Some of the boats like Ultimate 20's and Melges 24's use small, 2-4 hp outboards that they remove while sailing and stick down in the cuddy. If you can't find some sort of bracket that gets it clear of the water, it might be an option, though it certainly isn't always convenient.

J. Dillon
02-20-2001, 06:32 PM
Make a Yuloh. No gas, no fuss, no pollution. It uses muscle power and it will last as long or probably longer than your boat. http://media5.hypernet.com/~dick/ubb/wink.gif JD

J. Dillon
02-20-2001, 06:32 PM
Make a Yuloh. No gas, no fuss, no pollution. It uses muscle power and it will last as long or probably longer than your boat. http://media5.hypernet.com/~dick/ubb/wink.gif JD

J. Dillon
02-20-2001, 06:32 PM
Make a Yuloh. No gas, no fuss, no pollution. It uses muscle power and it will last as long or probably longer than your boat. http://media5.hypernet.com/~dick/ubb/wink.gif JD

John B
02-20-2001, 07:27 PM
There is a weight threshold at 3.5 horsepower. The 2 and 3 hp outboards are all basically the same but close to double the weight when you get to the 4 hp models.The 3.5 motors are hotted up 2's.(bigger jets and other arcane things)
I was told that all the small motors are made in a couple of plants in Asia and the larger ones in the country of origin.Thus our mercury, Johnson, evinrude etc 2 or 3 hp motors are from Taiwan or China or Malaysia.You might be different in the States but I suspect not. Often the motors are the same guts with different brand covers depending on the deal done.

We used to shove Waione ( about 6.5 tons) with a 2 and then a 3 hp, by leaving the motor on the dinghy and barging .You need 2 painters and an aft breast line on the dinghy but once it's set up, no sweat. Only any good when it's glass conditions ,of course. Did that for about 7 years.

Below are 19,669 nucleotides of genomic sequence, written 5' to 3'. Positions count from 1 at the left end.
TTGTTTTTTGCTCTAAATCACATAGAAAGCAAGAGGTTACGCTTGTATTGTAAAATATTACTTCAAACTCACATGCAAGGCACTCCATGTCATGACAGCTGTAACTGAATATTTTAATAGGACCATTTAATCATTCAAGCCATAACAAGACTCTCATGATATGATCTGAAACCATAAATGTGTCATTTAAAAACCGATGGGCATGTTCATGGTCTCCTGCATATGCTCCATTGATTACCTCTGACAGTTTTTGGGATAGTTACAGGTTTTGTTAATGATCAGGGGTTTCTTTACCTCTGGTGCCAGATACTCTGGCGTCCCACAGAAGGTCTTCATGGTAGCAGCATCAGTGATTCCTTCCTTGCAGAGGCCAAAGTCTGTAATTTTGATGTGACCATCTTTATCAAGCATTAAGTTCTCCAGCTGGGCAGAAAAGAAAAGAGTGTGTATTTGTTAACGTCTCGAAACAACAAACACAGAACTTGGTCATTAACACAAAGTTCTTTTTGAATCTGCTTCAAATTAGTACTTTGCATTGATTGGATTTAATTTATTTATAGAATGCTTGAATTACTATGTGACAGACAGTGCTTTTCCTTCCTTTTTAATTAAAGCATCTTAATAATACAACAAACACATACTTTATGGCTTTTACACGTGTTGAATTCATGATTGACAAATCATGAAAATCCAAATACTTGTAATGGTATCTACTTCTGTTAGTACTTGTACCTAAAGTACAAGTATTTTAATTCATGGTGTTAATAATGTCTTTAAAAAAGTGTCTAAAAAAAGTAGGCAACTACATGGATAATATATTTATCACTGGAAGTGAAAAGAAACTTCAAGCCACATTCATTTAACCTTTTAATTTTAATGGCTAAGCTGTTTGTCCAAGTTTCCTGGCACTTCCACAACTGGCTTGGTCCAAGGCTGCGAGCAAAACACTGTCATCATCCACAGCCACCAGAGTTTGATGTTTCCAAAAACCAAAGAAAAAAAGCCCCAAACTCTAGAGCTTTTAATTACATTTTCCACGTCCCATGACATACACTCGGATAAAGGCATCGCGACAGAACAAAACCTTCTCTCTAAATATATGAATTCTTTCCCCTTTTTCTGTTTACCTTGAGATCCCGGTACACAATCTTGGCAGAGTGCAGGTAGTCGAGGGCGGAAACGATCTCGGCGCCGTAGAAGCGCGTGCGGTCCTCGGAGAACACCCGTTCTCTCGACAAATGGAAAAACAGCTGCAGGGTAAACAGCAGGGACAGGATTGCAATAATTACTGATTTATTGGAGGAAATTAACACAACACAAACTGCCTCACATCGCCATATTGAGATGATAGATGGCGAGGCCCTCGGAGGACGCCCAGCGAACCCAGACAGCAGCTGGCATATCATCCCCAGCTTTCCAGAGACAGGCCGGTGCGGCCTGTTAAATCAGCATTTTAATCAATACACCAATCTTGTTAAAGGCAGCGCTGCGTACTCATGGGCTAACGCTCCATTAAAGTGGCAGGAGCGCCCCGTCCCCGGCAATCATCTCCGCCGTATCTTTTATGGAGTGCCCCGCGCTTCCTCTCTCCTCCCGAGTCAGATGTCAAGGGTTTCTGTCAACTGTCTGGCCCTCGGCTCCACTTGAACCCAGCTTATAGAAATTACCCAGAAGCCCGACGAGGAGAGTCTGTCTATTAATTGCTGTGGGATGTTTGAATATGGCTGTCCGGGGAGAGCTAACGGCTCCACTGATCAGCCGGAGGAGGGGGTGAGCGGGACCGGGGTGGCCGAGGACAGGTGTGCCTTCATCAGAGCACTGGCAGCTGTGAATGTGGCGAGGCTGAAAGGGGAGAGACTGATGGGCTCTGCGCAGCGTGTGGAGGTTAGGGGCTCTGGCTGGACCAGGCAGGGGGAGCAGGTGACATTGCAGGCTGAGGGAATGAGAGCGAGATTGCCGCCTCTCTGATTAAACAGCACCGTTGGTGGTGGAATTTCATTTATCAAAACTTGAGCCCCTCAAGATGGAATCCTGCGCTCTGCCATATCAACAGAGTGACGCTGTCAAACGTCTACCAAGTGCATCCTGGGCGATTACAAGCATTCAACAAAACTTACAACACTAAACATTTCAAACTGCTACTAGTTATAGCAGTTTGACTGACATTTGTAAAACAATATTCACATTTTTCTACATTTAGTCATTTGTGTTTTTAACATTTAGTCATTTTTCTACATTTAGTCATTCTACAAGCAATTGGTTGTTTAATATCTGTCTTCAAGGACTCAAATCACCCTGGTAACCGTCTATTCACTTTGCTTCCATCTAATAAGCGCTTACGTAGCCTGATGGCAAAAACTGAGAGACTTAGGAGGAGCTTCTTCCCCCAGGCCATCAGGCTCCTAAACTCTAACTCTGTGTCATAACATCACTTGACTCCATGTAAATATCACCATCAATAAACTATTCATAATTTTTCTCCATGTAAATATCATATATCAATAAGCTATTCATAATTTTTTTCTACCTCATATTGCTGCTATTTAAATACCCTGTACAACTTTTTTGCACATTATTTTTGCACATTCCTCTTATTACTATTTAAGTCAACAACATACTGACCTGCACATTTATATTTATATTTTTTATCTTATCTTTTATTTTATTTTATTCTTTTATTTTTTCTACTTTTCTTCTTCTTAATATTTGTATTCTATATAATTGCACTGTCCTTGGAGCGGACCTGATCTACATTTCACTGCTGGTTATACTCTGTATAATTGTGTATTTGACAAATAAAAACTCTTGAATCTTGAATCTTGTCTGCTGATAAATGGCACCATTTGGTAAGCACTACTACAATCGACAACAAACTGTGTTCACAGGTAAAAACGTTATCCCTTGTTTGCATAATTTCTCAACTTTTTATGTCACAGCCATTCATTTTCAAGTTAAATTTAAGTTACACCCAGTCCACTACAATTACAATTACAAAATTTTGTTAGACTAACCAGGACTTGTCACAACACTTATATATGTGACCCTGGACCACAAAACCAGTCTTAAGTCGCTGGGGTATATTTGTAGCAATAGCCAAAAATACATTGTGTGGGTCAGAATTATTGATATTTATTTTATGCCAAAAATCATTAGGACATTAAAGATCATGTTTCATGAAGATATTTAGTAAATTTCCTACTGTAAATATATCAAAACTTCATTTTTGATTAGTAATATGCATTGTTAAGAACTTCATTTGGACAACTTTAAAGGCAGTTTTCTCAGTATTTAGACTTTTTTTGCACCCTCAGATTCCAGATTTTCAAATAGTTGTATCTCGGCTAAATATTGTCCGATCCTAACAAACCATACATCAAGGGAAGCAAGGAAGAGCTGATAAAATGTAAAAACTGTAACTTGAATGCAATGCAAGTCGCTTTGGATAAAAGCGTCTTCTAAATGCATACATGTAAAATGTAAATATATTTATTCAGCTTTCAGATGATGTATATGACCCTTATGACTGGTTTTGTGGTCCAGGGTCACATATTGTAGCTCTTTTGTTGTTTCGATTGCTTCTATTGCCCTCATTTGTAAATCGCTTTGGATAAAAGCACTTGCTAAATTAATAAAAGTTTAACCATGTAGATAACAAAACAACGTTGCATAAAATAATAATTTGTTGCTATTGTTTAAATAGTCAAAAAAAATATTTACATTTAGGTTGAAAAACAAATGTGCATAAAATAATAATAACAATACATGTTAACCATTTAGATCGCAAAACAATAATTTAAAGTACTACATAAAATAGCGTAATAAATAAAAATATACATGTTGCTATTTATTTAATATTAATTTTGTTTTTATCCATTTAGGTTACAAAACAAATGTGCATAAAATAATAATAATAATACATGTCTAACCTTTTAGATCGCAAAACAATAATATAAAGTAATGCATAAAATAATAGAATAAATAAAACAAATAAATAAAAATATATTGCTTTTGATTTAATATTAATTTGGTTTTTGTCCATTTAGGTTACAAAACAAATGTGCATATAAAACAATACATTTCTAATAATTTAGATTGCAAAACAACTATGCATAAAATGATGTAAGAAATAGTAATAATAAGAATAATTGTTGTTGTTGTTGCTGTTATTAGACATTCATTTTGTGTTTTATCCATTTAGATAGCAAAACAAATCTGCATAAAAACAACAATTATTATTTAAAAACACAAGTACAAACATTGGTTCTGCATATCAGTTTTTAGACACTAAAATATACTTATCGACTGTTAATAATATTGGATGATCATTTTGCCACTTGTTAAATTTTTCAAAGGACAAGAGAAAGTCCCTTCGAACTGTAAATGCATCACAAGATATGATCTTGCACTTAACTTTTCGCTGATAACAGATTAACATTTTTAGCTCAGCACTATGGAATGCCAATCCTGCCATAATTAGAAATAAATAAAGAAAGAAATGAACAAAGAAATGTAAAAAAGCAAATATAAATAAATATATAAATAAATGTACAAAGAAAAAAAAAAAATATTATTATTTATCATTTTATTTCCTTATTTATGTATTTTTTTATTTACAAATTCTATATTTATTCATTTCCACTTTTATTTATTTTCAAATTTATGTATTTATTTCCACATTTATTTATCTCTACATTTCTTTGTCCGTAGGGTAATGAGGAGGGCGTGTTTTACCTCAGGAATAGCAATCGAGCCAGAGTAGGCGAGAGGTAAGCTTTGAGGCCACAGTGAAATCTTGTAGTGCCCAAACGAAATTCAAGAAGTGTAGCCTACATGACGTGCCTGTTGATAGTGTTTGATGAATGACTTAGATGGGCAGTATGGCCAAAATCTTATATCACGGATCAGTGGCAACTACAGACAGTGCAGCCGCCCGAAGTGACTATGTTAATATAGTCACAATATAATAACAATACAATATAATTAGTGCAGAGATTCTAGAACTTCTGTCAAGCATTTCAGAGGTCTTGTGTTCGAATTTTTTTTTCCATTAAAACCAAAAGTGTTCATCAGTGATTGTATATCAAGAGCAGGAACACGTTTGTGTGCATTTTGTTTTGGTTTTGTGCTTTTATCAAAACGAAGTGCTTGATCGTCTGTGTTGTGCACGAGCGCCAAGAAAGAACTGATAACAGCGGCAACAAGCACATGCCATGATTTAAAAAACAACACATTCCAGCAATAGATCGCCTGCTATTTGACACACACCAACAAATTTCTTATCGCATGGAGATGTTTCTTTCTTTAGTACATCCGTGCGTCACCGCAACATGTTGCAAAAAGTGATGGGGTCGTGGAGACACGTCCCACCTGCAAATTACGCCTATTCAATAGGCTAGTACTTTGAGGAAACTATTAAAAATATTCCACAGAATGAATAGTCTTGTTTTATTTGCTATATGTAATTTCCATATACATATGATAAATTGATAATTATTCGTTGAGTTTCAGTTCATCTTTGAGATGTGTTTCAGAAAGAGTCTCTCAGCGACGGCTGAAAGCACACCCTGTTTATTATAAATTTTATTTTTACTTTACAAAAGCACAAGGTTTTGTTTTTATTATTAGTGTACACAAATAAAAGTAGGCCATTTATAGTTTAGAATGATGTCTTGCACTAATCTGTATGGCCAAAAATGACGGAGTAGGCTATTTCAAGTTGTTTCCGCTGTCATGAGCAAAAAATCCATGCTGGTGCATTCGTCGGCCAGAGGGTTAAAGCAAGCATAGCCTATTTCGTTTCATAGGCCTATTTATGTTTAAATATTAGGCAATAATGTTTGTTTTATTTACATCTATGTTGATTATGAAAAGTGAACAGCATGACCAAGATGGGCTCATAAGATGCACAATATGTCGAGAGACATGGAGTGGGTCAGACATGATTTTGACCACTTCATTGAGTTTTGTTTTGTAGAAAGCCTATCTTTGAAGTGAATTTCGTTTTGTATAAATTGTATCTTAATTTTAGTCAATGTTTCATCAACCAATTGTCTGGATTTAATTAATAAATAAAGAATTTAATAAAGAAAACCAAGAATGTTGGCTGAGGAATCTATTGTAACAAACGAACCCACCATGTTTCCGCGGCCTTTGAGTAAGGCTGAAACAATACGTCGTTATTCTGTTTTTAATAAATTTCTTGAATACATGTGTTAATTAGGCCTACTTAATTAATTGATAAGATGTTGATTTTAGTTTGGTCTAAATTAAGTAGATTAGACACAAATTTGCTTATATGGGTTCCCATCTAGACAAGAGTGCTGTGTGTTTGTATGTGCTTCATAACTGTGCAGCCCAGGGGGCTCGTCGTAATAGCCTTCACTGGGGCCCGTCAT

A possible for you anyway. They are better attached to the boat.

John B
02-20-2001, 07:27 PM
There is a weight threshold at 3.5 horsepower. The 2 and 3 hp outboards are all basically the same but close to double the weight when you get to the 4 hp models.The 3.5 motors are hotted up 2's.(bigger jets and other arcane things)
I was told that all the small motors are made in a couple of plants in Asia and the larger ones in the country of origin.Thus our mercury, Johnson, evinrude etc 2 or 3 hp motors are from Taiwan or China or Malaysia.You might be different in the States but I suspect not. Often the motors are the same guts with different brand covers depending on the deal done.

We used to shove Waione ( about 6.5 tons) with a 2 and then a 3 hp, by leaving the motor on the dinghy and barging .You need 2 painters and an aft breast line on the dinghy but once it's set up, no sweat. Only any good when it's glass conditions ,of course. Did that for about 7 years.
A possible for you anyway. They are better attached to the boat.

John B
02-20-2001, 07:27 PM